Growing herbs from seeds can be an addictive pastime. Check out our easy-to-follow guide that has all the important tips you need to know for starting herbs from seed.
Whether you choose to start your herb seeds early indoors or direct sow them in the ground, we’ve got you covered.
For someone with a green thumb who is confined to urban settings, the herb garden may be the answer to your need to watch things grow.
If you have an outdoor garden, that is even better. Growing herbs from seed can fulfill the need to bring forth life from the earth, and add flavor and fragrance to your cooking and your home, as well.
Starting Herbs From Seed – Getting Ready
Starting herbs from seed is not as difficult as some would lead you to believe. You just need some sunlight, small containers, a little potting soil, and a few seeds. Herbs may appear to be fragile, but they are actually quite durable plants.
The first thing to do is choose your seeds. Review the seed packets and locate the following information needed when growing herbs from seed.
- Planting Depth. So you know how deep to plant your seeds.
- Seed Spacing & Thinning Spacing. You may plant your seeds initially six inches apart, then later thin to twelve inches. You will always plant more seeds than you need plants since not every seed will germinate.
- Month to Direct Sow. This will be dependent on your growing region. For example, in the Northeastern United States, you can start basil seeds in May or June, but in the south, they may start the same basil herbs from seed in March or April.
- Mature Size of the Herb Plant. This is important when planning the final layout of your herb garden.
- Other Germination Instructions – such as the number of days it takes for seedlings to emerge or if the seed needs to be started at a certain temperature. Only worry about this if it’s mentioned on the seed packet.
- Date to Start Seeds Indoors. If you are starting seeds indoors – you can begin a few weeks earlier than the direct sow date. Generally, this information will also be on the packet, such as “Start Indoors 4-6 weeks before the last Frost.
- Days to Harvest. This is good information to know – so you can plan other sources of fresh herbs in the meantime if needed.
Use the information on the seed packet to decide where you should plant each type of seed. Draw out your seed plan for your herb garden on a piece of paper. This will help you decide how many seeds of each kind to plant. For example, you may have room for just three larger herb plants in the back of your garden bed, then six medium or smaller sized herbs in the front.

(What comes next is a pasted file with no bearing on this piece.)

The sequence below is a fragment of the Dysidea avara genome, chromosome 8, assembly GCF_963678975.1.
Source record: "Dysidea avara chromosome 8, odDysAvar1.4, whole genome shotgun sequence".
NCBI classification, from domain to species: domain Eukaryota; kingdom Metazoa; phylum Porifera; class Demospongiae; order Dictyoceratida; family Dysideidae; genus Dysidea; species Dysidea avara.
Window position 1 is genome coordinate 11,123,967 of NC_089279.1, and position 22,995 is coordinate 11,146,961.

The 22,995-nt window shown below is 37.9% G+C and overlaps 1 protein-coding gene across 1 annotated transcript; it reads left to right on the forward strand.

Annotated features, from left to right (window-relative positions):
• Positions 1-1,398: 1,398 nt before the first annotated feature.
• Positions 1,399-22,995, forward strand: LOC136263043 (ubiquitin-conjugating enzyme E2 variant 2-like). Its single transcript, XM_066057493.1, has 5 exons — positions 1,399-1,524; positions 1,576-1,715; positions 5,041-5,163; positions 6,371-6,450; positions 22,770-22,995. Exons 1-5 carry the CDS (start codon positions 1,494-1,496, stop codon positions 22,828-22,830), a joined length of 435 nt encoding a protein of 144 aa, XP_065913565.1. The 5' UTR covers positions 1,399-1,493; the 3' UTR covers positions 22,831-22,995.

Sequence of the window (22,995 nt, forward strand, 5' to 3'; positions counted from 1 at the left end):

The next step will be to decide if you will start your seeds indoors or outside in the garden. Starting seeds indoors is a good way to get a jump on the season. If you are direct sowing or planting your seeds outdoors, you can skip ahead to this section -> Planting Herb Seeds Outdoors
How to Grow Herbs From Seed Indoors
Starting seeds indoors is one of my favorite ways to start new plants. The instructions below apply to growing most varieties of herbs. There are some tricks for growing specific varieties, so also be sure to check out our individual guides.
Gather your seed starting supplies below. You will need everything but the grow lights on Day 1. The lights will be required after the seeds germinate (about 7 days for most herbs).
- Seed Starting Mix
- Water (Spray Bottle or Kitchen Sprayer)
- Small Pots
- Plastic Dome
- Grow Lights
To see my specific setups for growing herbs from seed – checkout my indoor seed starting supplies list with pictures of how I use each.
Step by Step Instructions
- Combine your seed starting mix with water so it is just damp. It’s best to do this in a small tub or bowl to make sure it is moist all the way through.
- Fill small pots with moistened soil about 3/4 to the top. Tap the pots to remove any air pockets.
- Place 2-3 seeds in each pot. Cover with soil to the depth mentioned on the seed packet. For larger seeds you can also make a small hole in the soil with a toothpick or your finger, then cover the seeds with soil.
- Gently pat down the soil for good seed/soil contact. When the seed comes in contact with the moist soil, that gives it the signal to start growing.
- Cover the Pots with a plastic dome (or plastic wrap). This keeps the moisture in and prevents your seeds from drying out.
- Leave the pots covered until you see a single seed germinate.
- As soon as you see the tiny seed break the soil, remove the plastic from all the pots. This gives the new seedling the air it needs to keep growing.
- Place the seeds under lights – position the lights just about an inch above the top of your plants.
- Grow indoors until the seedlings have at least 2 sets of true leaves, raising the lights as the seedlings grow.
- At this point, you may want to transplant the seedlings into larger, individual pots.
- Harden the seeds off by slowly introducing them to the outdoors. (about 2 weeks)
- Transplant into the ground with the recommended spacing for the type of herb you are growing.
For a more detailed step-by-step guide – check out this post: How to Grow Basil From Seed Indoors. You can follow along even if you are growing a different herb variety as most of the steps will be the same.
The Different Types Of Soil Used When Growing Herbs From Seed
The growing medium you use to start your herbs from seed is a critical part of the process. There are different types of soil used for different purposes, and it’s important to know the difference, especially when you are starting herbs from seed.
- Seed starting mix is made for starting herbs from seed indoors.
- Potting mix is used to either transplant your herbs once they get to a certain age or it can also be used in pots or containers inside if you decide to keep your herbs growing indoors.
- Both Potting Soil or Potting Mix can be used for outdoor pots. Note the difference between potting soil and potting mix is typically the amount of compost or perlite included in the bag. A lighter mix should be used for indoor or smaller sized pots. Larger planters can handle a slightly heavier potting soil.
- Garden Soil. Once your herbs are strong enough, you can plant them outdoors in garden soil. This can be purchased at the garden center if needed. You can also blend it with the dirt/soil in the ground to improve it.
- Plain old dirt from the ground should always stay in the ground. Don’t bring it inside or put it in pots.
Why Is Seed Starting Mix Best for Growing Herb Seeds Indoors?
If you are growing herbs from seed indoors, you won’t use soil or dirt at all in your herb pots. You will instead use a seed starting mix that has a very fine consistency for the seeds to sprout and grow roots.